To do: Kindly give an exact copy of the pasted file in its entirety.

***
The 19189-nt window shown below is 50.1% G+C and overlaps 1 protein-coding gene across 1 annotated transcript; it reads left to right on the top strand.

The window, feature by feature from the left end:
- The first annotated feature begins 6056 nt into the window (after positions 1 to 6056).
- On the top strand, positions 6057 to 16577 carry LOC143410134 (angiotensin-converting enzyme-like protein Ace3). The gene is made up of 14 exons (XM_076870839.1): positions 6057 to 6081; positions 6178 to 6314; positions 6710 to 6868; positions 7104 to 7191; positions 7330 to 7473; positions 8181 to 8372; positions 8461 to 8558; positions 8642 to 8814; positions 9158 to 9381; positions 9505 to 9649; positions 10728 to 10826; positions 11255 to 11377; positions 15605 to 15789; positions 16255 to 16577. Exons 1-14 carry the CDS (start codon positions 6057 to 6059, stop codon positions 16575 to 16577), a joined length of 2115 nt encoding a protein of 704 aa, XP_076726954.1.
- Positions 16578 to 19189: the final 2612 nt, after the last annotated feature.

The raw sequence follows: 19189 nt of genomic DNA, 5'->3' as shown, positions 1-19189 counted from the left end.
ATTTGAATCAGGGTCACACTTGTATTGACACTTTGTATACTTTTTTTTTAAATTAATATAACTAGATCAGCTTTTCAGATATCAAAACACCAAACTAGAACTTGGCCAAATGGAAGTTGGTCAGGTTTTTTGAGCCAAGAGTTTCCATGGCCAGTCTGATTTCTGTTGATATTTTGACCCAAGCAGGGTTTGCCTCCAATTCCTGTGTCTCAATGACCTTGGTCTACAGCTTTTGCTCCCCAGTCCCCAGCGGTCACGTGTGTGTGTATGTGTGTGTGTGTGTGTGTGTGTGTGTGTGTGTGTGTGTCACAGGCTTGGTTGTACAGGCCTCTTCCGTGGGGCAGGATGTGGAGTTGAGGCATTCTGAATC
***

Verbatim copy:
The 19189-nt window shown below is 50.1% G+C and overlaps 1 protein-coding gene across 1 annotated transcript; it reads left to right on the top strand.

The window, feature by feature from the left end:
- The first annotated feature begins 6056 nt into the window (after positions 1 to 6056).
- On the top strand, positions 6057 to 16577 carry LOC143410134 (angiotensin-converting enzyme-like protein Ace3). The gene is made up of 14 exons (XM_076870839.1): positions 6057 to 6081; positions 6178 to 6314; positions 6710 to 6868; positions 7104 to 7191; positions 7330 to 7473; positions 8181 to 8372; positions 8461 to 8558; positions 8642 to 8814; positions 9158 to 9381; positions 9505 to 9649; positions 10728 to 10826; positions 11255 to 11377; positions 15605 to 15789; positions 16255 to 16577. Exons 1-14 carry the CDS (start codon positions 6057 to 6059, stop codon positions 16575 to 16577), a joined length of 2115 nt encoding a protein of 704 aa, XP_076726954.1.
- Positions 16578 to 19189: the final 2612 nt, after the last annotated feature.

The raw sequence follows: 19189 nt of genomic DNA, 5'->3' as shown, positions 1-19189 counted from the left end.
ATTTGAATCAGGGTCACACTTGTATTGACACTTTGTATACTTTTTTTTTAAATTAATATAACTAGATCAGCTTTTCAGATATCAAAACACCAAACTAGAACTTGGCCAAATGGAAGTTGGTCAGGTTTTTTGAGCCAAGAGTTTCCATGGCCAGTCTGATTTCTGTTGATATTTTGACCCAAGCAGGGTTTGCCTCCAATTCCTGTGTCTCAATGACCTTGGTCTACAGCTTTTGCTCCCCAGTCCCCAGCGGTCACGTGTGTGTGTATGTGTGTGTGTGTGTGTGTGTGTGTGTGTGTGTGTGTGTCACAGGCTTGGTTGTACAGGCCTCTTCCGTGGGGCAGGATGTGGAGTTGAGGCATTCTGAATC